The brace – I hate it but it did it’s job

Of course I immediately called Laura and described the situation. She had planned to stay in Torino for a couple of weeks but quickly revised her plans to return to Bologna after another week. Fortunately there was plenty of food in the house for that period and with the crutches I was pretty mobile. So the emergency room visit was on a Tuesday and on Friday I had a sore throat. I had no fever but with some research I found that one of the symptoms with Omicron version of Covid was a sore throat. Renata had planned to come to the house on Saturday morning for our usual coffee and chat meeting and I asked if she could bring a couple of items (strawberries and milk) and also to buy an at home Covid test. She brought everything but was pressed for time and didn’t stay and I didn’t want to be with her if it turned out that the test was positive. The test was negative and I breathed a sigh of relief. A different friend, Leonardo, came by for lunch and we ordered pizzas from the pizzeria across the street and ate outside on the terrace. So far so good.

The next week my ankle improved a lot but also my sore throat got worse and I also had a runny nose (another symptom of Omicron). So when Laura arrived on the following Wednesday I asked her to stop by the pharmacy and buy another at home Covid test. Also just to be on the safe side I insisted that we stay apart and both wear masks until I took the test, fully expecting that it would be negative. Eeek it was positive! I called my primary care physician and he said that he would call whatever part of the health care organization that deals with Covid and a nurse would come to my house the next day to do a molecular test. She did and I received the results the next day – positive again. Even as the symptoms were already starting to wane Laura and I clearly had to be very careful in the house. We ate apart and slept in separate bedrooms and if in the same room we both wore masks and only stayed briefly in such proximity. By the way I let Leonardo know that I had tested positive and he said that he had no symptoms and wished me well.

Now I have to stay always at home for 7 days. If at the end of 7 days I have been asymptomatic for at least 3 days I can go to a pharmacy for a rapid Covid test which hopefully will be negative and then I can resume a reasonably normal life. So for a review:

  1. Alone in Bologna since Laura went to Torino. – Sunday
  2. Sprained my ankle badly 2 days later and went to the emergency room. – Tuesday
  3. Probably was infected while at the hospital.
  4. Learned that I was infected when Laura returned a week later on Wednesday

So that was my week from hell (well, more like 10 days).

On the bright side, the symptoms are pretty much gone and my ankle seems to be almost completely healed.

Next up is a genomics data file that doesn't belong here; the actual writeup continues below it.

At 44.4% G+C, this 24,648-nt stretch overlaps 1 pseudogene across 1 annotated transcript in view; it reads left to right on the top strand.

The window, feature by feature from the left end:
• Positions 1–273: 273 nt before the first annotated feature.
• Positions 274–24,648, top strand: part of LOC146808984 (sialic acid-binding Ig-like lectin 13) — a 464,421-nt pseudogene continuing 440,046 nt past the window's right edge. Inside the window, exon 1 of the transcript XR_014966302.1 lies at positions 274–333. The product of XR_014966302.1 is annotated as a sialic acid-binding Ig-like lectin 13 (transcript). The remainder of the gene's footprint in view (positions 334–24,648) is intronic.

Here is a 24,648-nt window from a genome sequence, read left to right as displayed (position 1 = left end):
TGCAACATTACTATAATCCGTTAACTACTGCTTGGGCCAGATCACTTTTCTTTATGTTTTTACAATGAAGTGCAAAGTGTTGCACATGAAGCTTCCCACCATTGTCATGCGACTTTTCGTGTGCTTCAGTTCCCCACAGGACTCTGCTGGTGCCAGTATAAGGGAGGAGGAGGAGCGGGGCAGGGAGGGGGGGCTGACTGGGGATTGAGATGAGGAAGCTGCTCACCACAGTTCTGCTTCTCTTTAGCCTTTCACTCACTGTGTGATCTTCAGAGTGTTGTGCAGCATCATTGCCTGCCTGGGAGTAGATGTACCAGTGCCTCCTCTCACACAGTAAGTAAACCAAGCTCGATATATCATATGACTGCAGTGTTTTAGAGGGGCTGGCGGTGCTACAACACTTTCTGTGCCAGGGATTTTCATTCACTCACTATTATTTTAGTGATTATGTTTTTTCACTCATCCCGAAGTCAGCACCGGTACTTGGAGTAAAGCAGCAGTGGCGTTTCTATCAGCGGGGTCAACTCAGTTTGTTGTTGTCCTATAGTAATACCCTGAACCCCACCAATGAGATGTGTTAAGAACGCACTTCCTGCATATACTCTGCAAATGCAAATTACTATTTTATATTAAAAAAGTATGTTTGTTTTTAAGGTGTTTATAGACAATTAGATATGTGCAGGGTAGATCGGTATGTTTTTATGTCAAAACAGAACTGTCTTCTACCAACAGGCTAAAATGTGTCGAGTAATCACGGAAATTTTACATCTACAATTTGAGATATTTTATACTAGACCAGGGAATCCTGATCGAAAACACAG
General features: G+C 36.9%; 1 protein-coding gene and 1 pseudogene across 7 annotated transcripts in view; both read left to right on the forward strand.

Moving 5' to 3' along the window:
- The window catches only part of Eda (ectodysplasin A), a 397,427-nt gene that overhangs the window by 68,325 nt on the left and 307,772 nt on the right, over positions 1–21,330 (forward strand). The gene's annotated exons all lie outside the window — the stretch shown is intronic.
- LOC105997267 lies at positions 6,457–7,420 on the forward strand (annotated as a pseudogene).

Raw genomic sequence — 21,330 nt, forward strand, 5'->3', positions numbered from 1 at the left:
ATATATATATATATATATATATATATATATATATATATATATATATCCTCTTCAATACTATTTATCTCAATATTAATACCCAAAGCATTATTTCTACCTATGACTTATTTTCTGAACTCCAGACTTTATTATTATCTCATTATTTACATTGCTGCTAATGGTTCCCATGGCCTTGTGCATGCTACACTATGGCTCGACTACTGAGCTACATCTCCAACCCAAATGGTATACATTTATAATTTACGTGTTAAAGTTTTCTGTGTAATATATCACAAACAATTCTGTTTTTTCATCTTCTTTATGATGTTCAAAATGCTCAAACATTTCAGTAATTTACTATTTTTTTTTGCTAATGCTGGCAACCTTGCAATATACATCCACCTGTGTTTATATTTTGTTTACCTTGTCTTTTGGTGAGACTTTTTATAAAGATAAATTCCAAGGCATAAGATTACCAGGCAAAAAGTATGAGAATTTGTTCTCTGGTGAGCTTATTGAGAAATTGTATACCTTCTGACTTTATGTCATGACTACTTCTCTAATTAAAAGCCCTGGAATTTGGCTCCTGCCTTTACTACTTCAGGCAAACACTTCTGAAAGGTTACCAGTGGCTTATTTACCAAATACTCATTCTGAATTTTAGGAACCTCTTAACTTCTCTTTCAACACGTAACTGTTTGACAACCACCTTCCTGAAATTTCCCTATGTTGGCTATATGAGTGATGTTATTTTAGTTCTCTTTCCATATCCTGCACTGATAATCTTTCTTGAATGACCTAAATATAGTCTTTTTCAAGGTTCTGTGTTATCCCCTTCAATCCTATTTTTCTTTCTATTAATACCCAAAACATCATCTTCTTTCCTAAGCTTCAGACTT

A trip to the country (the boonies!)

Monday, April 11th, 2022

One of Laura’s daughters who lives in Torino is a real horse person. She has two, I think that she competes in dressage and gives lessons in horsey stuff. Given that background she is considering moving to the Bologna area and of course she would have to have a place for her horses. She found a place on-line and after having talked to the owner (actually there are two partners that own the place) she asked Laura to take a look at it and give an opinion. Oh, no. That means that we have to move the car! Parking on the street in the center of Bologna is not easy, part of the reason that we rarely use the car and we had a prime sparking space. We take a trip of some sort every two months to keep the battery charged. Well, this time 2 months turned out to be too long. The battery wasn’t completely dead but definitely would not start the car. So Laura called a nearby mechanic who came had used jumper cables to get it started and then she drove it to his shop for further charging as well as adding air to one of the tires. So 2 days after our first attempt we went wandering through the countryside. I always hate going outside of the city since I inevitably get lost since intersections are well marked and even with Google maps I always miss a turn or make a wrong one. This time was no exception.

We had planned to eat lunch at a little trattoria that seemed at least OK not far from where we were to turn onto a tiny gravel road that led to the horse place. Well, after mistakes on the way we settled for eating a “good enough” lunch at the little town of Budrie. The road is about 1 1/2 cars wide with a ditch on each side. Meeting another car was tricky but since it’s a dead end there weren’t many cars and I guess if you live on a road like that you know not to have an SUV. Anyway we found the place and met the owner (I’ll refer to him as the guy) who was most involved with the sale. Unfortunately I didn’t have the presence of mind to take photos so you don’t get to see all of the geese, chickens, ducks and guinea hens roaming around. Nor you get to see the 8 horses in residence including a shetland pony – cute and just the right size for Laura. There were also kennels for dogs with 2 of the kennels having 2 dogs each in residence. I do have photos from the real estate add for the property.